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Kuro5hin on AudioGalaxy

Kuro5hin are running a fascinating story on AudioGalaxy, written by one of the AudioGalaxy developers who wrote a large portion of the web interface code. It covers the history of the system and its recent demise at the hands of the RIAA, with quite a few technology pointers as well (they used PHP to serve over 90 million hits a day).

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Paul back soon

Paul Sowden: I’ve finished my exams and I hope to be back soon.

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Writing IM Bots

Via Boing Boing: How to make your own IM Bots. This tutorial explains how to write a bot for both MSN and AIM using Perl running on Windows/DOS. Perl modules are provided to handle the actual protocols, and sample code is available to help you get started.

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Dot leaders in CSS

Via Brett Merkey on CSS Discuss: Dot Leaders without Tables. Dot Leaders is a publishing term that describes the rows of dots frequently used in tables of contents to connect a chapter title with its relevant page number on the other side of the page. Brett’s CSS solution resizes elegantly to fit the page, and there isn’t a table in sight. Brett’s site provides an assortment of other useful CSS resources, including a very handy CSS cheat sheet.

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An IA process

Anders Ramsay: How I work as an Information Architect (via Guide to Ease). An interesting overview of Information Architecture, including what it involves and how it can be aproached. The article also touches on Software Engineering related concepts such as project management and system design.

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Installing PHP and XSL on Windows

I’m currently reinstalling PHP on my Windows machine, and in doing so I came across this tutorial: Installing XSL and PHP on Windows. The tutorial provides all the necessary files and instructions to get XSL working with minimum hassle. I’ve been meaning to play with XSL for some time, and this has provided me with just the boost I needed to give it a go.

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PHP string tip

I’ve lost count of the number of times I’ve posted this PHP tip on a forum somewhere, so I may as well blog it:

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Some Python advocacy

I just engaged in some basic Python advocacy, during which I rolled out my all time favourite Python advocacy link: Why Python? by Eric Raymond.

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Skipping over navigation

Day 11’s accessibility tip is Skipping over navigation links, which suggests a compromise for people who did not or could not comply with Presenting your content first. I altered my template to present content first on Friday, but before then I was using a skip-navigation link. I now have a skip-content-to-access-navigation link instead, a technique I borrwed from Mark’s site but which he does not mention in today’s tip.

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Mozilla page info

I’ve been playing around with Mozilla’s “Page Info” feature, available in the View menu, the right-click context menu and through the Ctrl+I shortcut. I’d never really lookd at it before, but the information it provides is invaluable, especially if you are interested in web development. The info window is divided in to five tabs:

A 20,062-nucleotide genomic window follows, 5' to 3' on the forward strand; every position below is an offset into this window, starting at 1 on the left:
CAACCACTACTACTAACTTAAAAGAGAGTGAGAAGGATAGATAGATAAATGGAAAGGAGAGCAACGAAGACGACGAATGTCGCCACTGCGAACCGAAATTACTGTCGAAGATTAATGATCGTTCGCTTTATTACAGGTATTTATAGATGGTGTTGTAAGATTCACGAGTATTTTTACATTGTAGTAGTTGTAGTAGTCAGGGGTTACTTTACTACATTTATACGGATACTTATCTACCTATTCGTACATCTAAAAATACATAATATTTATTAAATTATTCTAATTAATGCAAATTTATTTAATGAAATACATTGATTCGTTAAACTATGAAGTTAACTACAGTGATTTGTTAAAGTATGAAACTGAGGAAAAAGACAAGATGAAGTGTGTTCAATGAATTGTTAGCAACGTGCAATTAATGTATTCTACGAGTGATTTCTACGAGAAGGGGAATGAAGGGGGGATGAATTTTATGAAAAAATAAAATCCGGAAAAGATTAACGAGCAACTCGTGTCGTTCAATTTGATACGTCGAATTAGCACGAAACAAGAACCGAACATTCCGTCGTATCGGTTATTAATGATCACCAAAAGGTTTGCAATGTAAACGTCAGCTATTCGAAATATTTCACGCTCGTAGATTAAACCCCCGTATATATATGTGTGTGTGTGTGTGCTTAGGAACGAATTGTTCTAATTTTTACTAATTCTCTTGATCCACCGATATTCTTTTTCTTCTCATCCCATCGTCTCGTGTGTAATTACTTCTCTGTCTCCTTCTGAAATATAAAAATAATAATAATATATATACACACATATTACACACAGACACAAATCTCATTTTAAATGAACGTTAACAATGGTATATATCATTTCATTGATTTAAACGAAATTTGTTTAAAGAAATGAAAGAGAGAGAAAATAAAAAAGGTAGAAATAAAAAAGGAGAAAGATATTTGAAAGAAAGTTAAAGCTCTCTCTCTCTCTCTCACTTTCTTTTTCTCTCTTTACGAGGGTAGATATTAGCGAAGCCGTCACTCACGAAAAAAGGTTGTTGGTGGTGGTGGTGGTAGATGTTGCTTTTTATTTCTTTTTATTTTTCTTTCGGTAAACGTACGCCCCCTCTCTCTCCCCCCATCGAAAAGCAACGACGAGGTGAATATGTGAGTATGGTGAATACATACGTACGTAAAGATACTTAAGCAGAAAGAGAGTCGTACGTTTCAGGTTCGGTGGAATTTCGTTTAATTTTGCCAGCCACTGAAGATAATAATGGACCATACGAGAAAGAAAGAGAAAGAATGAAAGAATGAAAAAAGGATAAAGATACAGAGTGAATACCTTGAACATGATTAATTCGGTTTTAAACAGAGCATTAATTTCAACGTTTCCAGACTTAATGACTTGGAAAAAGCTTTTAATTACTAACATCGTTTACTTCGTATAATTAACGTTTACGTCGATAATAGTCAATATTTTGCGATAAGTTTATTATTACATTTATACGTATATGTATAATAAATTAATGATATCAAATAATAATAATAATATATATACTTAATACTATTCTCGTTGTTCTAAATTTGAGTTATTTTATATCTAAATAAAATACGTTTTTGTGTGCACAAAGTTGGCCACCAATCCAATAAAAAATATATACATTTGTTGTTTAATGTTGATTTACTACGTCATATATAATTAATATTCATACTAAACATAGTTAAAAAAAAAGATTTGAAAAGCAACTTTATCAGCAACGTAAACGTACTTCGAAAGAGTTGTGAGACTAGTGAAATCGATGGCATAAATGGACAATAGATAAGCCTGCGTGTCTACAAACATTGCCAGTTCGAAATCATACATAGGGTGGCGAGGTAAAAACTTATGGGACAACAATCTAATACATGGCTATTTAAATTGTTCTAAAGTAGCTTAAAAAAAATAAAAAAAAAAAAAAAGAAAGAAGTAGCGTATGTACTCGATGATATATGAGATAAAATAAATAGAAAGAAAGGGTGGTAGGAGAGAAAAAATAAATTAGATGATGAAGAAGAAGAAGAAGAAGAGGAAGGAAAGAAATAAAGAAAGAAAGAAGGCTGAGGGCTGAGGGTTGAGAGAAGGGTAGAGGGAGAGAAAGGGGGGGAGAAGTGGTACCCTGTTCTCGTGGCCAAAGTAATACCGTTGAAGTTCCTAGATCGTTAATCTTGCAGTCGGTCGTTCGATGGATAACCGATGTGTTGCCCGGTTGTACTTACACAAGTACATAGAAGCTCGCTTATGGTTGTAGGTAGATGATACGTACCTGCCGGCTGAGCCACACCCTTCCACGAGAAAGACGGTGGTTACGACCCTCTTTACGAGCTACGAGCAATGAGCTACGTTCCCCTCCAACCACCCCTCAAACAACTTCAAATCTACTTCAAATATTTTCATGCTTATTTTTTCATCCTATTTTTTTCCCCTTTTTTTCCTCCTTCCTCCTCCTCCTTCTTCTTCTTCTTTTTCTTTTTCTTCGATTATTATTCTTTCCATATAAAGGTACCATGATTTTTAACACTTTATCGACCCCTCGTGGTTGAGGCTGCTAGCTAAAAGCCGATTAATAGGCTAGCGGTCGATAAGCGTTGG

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Glastonbury Flash

I’m headed off to Glastonbury on Thursday and I’ve been checking out the offical festival website. It’s pretty good—the information I wanted was all there, it was easy to find and the site has a pleasant enough look to it. Then I tried the interactive flash map (warning: spawns popup). Running on my Dad’s brand new Pentium 4 1.8 GHz desktop, the opening intro animation ran like an absolute dog and took over a minute to finish. There was no “skip intro” option and no way to turn off the irritating music until the intro had finished. Once it had loaded the map was quite useful—you can overlay paths, information points and other bits and pieces straight on to the map which is a decent enough reason to use flash. Unfortunately the pointless, jerky 3D intro meant I very nearly gave up in disgust before I got to the good stuff.

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The Pickle Jar theory

A List Apart: Time Management—The Pickle Jar Theory. I like this concept—it’s simple, doesn’t involve long words or complex charts and makes good sense. The basic idea is that you should schedule only your high priority tasks for the day and leave the gaps in between for less important activities (email, browsing and so forth). This is supported by the analogy of a pickle jar, where you can fit more in the jar if you add large pebbles first before pouring in smaller pebbles and sand (rather than adding the largest pebbles last when they will be unlikely to fit). Jeremy Wright, the author of the article, is a regular over on the SitePoint forums.

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Comments added

I’ve added a comments feature to this blog, in preparation for tomorrow’s big story (hinted at below).

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Two things about Mozilla

New project in the works—details to follow soon. In developing it I’ve learnt two new things about Mozilla:

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Via Slashdot:—for all your world domination needs. Product categories include Superweapons, Lairs and Miscellaneous Evil.

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Building a semantic website Building a Semantic Web Site. A top down guide to RSS and associated metadata concepts, including Dublin Core and Topic Maps.